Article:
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I have a strange issue involving a web call that I'm unable to actually replicate locally.

I'm testing a web service that must be set up to receive UTF-8 characters. So far, testing I've done is not proving fruitful. Here's a sample of what I sent as a parameter:

Nestlé and Mötley Crüe

But here's what I receive as a parameter:

Nestlé and Mötley Crüe

Note that this is exactly what I get when I call request.getParameter(). I've already done the necessary steps to ensure everything is being encoded as UTF-8 before it even gets to my servlet (through Tomcat 7). All of my research is telling me that this is a routine encoding issue when going from UTF-8 to ISO-8859-1. Trouble is, ISO-8859-1 is not present in any aspect of this system (system's default file encoding is UTF-8, the POST's body encoding is UTF-8).

So I figured I'd fiddle a bit with it in a local environment and try to come up with a solution. What follows is a dump of the output with some description of what's going on.

normal: Nestlé and Mötley Crüe
encoded (utf): Nestl%C3%A9+and+M%C3%B6tley+Cr%C3%BCe
encoded (iso): Nestl%E9+and+M%F6tley+Cr%FCe
normal utf bytes: [4E, 65, 73, 74, 6C, C3, A9, 20, 61, 6E, 64, 20, 4D, C3, B6, 74, 6C, 65, 79, 20, 43, 72, C3, BC, 65]
normal iso bytes: [4E, 65, 73, 74, 6C, E9, 20, 61, 6E, 64, 20, 4D, F6, 74, 6C, 65, 79, 20, 43, 72, FC, 65]
utf bytes to utf string: Nestlé and Mötley Crüe
utf bytes to iso string: Nestlé and Mötley Crüe
iso bytes to utf string: Nestl? and M?tley Cr?
iso bytes to iso string: Nestlé and Mötley Crüe

The first line is what I sent in, and what I expect to receive.

The next two are the results of using URLEncoder.encode with UTF-8 and ISO-8859-1, respectively.

The two after that are hex codes for each byte of the string in the first line. Obviously, é in UTF-8 is represented in two bytes (C3, A9) while a single byte (E9) in ISO.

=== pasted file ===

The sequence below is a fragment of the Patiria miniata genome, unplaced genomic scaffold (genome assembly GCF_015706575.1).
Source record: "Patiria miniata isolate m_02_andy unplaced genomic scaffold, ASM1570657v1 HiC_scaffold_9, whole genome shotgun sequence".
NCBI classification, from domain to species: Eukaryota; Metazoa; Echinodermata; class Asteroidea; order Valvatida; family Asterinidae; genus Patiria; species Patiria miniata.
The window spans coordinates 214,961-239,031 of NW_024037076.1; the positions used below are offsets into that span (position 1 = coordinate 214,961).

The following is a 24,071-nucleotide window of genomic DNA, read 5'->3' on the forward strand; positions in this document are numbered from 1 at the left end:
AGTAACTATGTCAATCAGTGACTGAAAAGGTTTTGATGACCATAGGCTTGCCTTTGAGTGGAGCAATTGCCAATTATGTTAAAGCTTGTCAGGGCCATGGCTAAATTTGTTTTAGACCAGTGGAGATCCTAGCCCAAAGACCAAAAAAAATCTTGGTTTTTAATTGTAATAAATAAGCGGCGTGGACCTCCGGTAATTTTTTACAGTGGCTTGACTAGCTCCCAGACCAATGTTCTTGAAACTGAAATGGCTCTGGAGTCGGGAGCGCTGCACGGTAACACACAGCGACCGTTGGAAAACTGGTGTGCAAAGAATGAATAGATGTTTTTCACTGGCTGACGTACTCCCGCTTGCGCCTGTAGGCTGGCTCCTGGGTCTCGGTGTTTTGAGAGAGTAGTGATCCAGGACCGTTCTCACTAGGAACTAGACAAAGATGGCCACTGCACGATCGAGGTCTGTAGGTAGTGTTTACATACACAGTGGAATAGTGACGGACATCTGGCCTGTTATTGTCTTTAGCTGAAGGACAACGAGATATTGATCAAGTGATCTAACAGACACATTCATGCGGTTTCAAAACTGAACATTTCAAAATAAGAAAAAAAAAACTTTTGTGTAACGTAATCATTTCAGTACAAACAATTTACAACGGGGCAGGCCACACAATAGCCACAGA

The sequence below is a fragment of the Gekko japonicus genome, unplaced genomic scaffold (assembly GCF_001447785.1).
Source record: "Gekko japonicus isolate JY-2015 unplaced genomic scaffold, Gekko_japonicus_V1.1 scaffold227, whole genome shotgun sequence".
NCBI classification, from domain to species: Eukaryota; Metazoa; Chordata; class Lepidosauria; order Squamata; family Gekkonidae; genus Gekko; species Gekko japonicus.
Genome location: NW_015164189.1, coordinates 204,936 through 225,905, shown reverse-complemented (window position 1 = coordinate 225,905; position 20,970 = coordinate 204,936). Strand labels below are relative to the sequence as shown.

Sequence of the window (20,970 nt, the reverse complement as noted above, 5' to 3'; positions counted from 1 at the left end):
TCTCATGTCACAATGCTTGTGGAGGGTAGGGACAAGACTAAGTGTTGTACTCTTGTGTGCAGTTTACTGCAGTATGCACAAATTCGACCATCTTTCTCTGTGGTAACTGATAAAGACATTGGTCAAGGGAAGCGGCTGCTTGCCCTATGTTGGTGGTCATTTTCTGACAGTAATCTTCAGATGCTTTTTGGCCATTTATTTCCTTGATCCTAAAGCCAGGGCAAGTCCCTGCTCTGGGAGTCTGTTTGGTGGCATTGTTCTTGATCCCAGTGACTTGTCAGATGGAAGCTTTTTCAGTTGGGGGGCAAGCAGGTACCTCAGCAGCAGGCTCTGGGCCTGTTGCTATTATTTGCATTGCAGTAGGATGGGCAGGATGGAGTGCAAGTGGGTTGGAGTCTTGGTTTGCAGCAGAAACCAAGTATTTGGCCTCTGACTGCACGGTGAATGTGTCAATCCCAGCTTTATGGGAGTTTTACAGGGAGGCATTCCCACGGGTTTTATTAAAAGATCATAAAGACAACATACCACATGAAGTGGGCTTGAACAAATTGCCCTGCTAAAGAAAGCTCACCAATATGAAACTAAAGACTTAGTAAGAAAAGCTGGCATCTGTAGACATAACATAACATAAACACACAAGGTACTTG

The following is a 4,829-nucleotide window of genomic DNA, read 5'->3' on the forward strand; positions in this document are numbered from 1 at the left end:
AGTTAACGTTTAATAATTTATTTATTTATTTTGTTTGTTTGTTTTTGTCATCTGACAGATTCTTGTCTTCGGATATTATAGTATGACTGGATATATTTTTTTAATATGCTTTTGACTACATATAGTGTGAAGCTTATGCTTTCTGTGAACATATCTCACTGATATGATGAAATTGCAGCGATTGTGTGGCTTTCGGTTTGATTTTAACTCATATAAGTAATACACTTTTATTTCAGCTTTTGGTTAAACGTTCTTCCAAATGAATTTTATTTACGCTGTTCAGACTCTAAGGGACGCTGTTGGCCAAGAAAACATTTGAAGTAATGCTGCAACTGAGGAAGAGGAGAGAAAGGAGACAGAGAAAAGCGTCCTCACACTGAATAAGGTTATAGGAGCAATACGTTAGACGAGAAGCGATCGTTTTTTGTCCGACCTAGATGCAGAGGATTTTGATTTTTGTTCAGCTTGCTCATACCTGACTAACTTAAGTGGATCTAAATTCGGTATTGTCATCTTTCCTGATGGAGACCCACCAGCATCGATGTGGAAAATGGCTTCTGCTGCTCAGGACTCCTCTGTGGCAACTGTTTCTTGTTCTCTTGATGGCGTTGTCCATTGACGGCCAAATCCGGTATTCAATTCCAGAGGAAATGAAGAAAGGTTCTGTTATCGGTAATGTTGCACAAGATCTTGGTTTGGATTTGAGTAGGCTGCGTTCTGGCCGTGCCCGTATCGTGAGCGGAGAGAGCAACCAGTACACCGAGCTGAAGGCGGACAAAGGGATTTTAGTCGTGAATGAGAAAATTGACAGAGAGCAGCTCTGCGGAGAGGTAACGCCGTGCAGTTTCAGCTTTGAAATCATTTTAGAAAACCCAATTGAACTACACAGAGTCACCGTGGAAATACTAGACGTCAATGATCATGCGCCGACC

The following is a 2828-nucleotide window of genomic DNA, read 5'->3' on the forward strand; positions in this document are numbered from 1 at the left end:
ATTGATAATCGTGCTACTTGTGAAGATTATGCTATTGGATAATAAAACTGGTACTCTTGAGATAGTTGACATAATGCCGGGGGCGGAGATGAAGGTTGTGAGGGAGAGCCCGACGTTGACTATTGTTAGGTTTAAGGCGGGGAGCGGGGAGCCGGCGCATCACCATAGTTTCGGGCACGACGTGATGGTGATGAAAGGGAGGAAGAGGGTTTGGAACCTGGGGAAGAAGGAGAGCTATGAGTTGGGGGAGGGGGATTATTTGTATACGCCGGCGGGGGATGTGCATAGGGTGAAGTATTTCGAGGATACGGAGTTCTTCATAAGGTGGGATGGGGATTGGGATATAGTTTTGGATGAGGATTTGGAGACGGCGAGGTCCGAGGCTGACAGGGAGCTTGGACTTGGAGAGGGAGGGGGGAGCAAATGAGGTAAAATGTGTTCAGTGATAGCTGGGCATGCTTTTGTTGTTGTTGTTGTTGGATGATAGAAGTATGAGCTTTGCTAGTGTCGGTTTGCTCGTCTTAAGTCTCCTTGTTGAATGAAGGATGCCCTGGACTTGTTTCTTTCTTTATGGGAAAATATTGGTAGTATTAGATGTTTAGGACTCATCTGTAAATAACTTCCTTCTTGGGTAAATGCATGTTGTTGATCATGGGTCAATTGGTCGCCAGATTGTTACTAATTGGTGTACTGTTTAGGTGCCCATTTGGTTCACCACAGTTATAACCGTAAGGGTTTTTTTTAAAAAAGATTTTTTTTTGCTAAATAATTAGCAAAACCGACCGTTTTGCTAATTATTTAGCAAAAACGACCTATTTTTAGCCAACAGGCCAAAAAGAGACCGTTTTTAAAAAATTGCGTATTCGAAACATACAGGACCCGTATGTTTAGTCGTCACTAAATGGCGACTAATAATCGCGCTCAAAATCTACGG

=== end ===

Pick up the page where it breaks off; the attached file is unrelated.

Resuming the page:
The next 4 lines are some tests I did making new Strings with different encodings (literally, new String(byteArr, charset).

So this is all fine, and expected behavior, albeit locally. Plus, I notice that the UTF -> ISO line is exactly what I'm seeing, so I fiddle with the servlet code to treat it as ISO, since UTF hasn't been working. When I set up the servlet code to do this, here's my results:

description: Nestlé and Mötley Crüe
url iso enc: Nestl%E9+and+M%F6tley+Cr%FCe
url iso dec: Nestlé and Mötley Crüe
bytes (UTF): [4E, 65, 73, 74, 6C, C3, A9, 20, 61, 6E, 64, 20, 4D, C3, B6, 74, 6C, 65, 79, 20, 43, 72, C3, BC, 65]
bytes (ISO): [4E, 65, 73, 74, 6C, E9, 20, 61, 6E, 64, 20, 4D, F6, 74, 6C, 65, 79, 20, 43, 72, FC, 65]
utf bytes to utf string: Nestlé and Mötley Crüe
utf bytes to iso string: Nestlé and Mötley Crüe
iso bytes to utf string: Nestl� and M�tley Cr�
iso bytes to iso string: Nestlé and Mötley Crüe

So many differences! In this output, the second and third line is where I attempt to URL encode the value in ISO, and then decode it in ISO.

What baffles my brain right now is how in the world the system figures that byte E9 in ISO-8859-1 somehow results in é. That, and what the heck is going on in the conversion methods of the servlet code, and why are they radically different from the local example?

E9 in ISO is é

C3 in ISO is Ã

A9 in ISO is ©

E9 in UTF gives me either � or just ? according to those byte->string methods.

C3 A9 in UTF is é

Any assistance or insight would be great.

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